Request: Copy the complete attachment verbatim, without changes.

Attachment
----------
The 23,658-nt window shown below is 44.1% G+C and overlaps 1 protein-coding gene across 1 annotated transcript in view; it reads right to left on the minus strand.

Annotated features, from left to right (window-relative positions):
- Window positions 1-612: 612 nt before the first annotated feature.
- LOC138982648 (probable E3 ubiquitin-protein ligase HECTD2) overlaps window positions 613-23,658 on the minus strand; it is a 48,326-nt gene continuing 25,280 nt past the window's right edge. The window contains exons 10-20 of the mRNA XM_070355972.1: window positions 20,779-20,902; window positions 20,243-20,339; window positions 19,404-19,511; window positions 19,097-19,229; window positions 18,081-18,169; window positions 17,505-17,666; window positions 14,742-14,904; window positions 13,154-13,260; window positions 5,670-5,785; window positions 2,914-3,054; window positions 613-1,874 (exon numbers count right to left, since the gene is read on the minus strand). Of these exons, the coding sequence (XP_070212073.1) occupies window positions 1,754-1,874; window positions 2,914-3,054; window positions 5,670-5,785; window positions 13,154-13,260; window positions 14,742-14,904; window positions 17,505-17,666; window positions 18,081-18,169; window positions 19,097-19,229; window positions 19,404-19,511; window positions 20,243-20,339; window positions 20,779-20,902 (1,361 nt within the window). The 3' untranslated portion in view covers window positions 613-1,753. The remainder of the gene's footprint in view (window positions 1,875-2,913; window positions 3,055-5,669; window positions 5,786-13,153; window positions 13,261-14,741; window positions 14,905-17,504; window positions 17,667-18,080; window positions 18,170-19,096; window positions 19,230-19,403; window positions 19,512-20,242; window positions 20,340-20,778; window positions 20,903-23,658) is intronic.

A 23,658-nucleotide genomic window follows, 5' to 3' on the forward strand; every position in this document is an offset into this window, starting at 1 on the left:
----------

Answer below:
The 23,658-nt window shown below is 44.1% G+C and overlaps 1 protein-coding gene across 1 annotated transcript in view; it reads right to left on the minus strand.

Annotated features, from left to right (window-relative positions):
- Window positions 1-612: 612 nt before the first annotated feature.
- LOC138982648 (probable E3 ubiquitin-protein ligase HECTD2) overlaps window positions 613-23,658 on the minus strand; it is a 48,326-nt gene continuing 25,280 nt past the window's right edge. The window contains exons 10-20 of the mRNA XM_070355972.1: window positions 20,779-20,902; window positions 20,243-20,339; window positions 19,404-19,511; window positions 19,097-19,229; window positions 18,081-18,169; window positions 17,505-17,666; window positions 14,742-14,904; window positions 13,154-13,260; window positions 5,670-5,785; window positions 2,914-3,054; window positions 613-1,874 (exon numbers count right to left, since the gene is read on the minus strand). Of these exons, the coding sequence (XP_070212073.1) occupies window positions 1,754-1,874; window positions 2,914-3,054; window positions 5,670-5,785; window positions 13,154-13,260; window positions 14,742-14,904; window positions 17,505-17,666; window positions 18,081-18,169; window positions 19,097-19,229; window positions 19,404-19,511; window positions 20,243-20,339; window positions 20,779-20,902 (1,361 nt within the window). The 3' untranslated portion in view covers window positions 613-1,753. The remainder of the gene's footprint in view (window positions 1,875-2,913; window positions 3,055-5,669; window positions 5,786-13,153; window positions 13,261-14,741; window positions 14,905-17,504; window positions 17,667-18,080; window positions 18,170-19,096; window positions 19,230-19,403; window positions 19,512-20,242; window positions 20,340-20,778; window positions 20,903-23,658) is intronic.

A 23,658-nucleotide genomic window follows, 5' to 3' on the forward strand; every position in this document is an offset into this window, starting at 1 on the left: